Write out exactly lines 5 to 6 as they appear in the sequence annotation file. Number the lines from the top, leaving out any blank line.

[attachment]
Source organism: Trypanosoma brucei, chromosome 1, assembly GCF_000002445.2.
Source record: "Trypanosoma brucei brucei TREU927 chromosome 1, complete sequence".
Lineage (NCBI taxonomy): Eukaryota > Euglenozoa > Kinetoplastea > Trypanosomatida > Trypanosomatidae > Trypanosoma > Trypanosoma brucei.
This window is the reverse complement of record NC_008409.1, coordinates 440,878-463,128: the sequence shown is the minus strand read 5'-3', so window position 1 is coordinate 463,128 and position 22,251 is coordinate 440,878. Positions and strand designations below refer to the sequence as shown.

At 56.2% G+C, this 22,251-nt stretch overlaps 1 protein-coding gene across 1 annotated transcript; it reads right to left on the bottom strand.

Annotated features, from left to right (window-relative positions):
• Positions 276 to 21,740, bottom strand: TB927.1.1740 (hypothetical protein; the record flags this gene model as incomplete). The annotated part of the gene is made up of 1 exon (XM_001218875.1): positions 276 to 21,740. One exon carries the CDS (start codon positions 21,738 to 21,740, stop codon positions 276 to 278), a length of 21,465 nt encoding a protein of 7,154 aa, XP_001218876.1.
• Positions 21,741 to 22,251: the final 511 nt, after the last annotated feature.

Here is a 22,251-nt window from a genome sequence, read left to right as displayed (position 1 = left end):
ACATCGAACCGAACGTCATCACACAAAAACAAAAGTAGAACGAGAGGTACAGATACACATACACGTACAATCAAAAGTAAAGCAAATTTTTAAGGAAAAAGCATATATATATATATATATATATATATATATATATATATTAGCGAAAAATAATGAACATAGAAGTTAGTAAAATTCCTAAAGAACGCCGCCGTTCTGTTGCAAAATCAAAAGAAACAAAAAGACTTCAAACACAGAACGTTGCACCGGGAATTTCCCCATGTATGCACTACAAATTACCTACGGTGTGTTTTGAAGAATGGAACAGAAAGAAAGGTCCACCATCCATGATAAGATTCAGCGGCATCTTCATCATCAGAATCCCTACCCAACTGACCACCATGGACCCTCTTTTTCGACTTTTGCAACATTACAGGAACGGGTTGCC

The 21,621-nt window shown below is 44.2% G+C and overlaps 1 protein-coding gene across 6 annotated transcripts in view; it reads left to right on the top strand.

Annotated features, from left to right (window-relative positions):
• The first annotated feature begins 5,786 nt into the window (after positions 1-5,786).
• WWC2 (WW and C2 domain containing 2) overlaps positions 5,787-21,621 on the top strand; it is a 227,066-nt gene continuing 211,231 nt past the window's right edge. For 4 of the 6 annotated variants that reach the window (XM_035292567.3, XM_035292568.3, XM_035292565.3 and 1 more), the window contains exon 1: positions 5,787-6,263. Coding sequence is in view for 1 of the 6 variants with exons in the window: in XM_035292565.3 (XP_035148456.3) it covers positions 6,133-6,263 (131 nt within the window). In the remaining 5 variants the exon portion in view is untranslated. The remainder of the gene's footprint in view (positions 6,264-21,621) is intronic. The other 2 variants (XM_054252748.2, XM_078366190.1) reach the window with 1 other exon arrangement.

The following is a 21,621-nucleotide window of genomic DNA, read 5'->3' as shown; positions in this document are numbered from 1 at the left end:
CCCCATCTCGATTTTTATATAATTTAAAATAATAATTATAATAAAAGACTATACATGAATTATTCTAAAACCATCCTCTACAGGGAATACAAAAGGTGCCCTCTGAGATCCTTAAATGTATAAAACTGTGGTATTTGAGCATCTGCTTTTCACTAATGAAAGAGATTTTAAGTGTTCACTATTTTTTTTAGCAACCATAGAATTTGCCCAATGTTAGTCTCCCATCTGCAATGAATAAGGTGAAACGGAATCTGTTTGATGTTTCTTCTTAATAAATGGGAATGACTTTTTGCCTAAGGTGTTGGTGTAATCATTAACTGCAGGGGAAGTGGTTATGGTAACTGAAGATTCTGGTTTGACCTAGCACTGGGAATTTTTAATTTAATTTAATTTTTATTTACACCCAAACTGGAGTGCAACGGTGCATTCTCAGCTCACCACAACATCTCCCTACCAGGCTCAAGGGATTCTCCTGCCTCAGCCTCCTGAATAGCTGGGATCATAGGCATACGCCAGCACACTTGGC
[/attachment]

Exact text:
At 56.2% G+C, this 22,251-nt stretch overlaps 1 protein-coding gene across 1 annotated transcript; it reads right to left on the bottom strand.

Annotated features, from left to right (window-relative positions):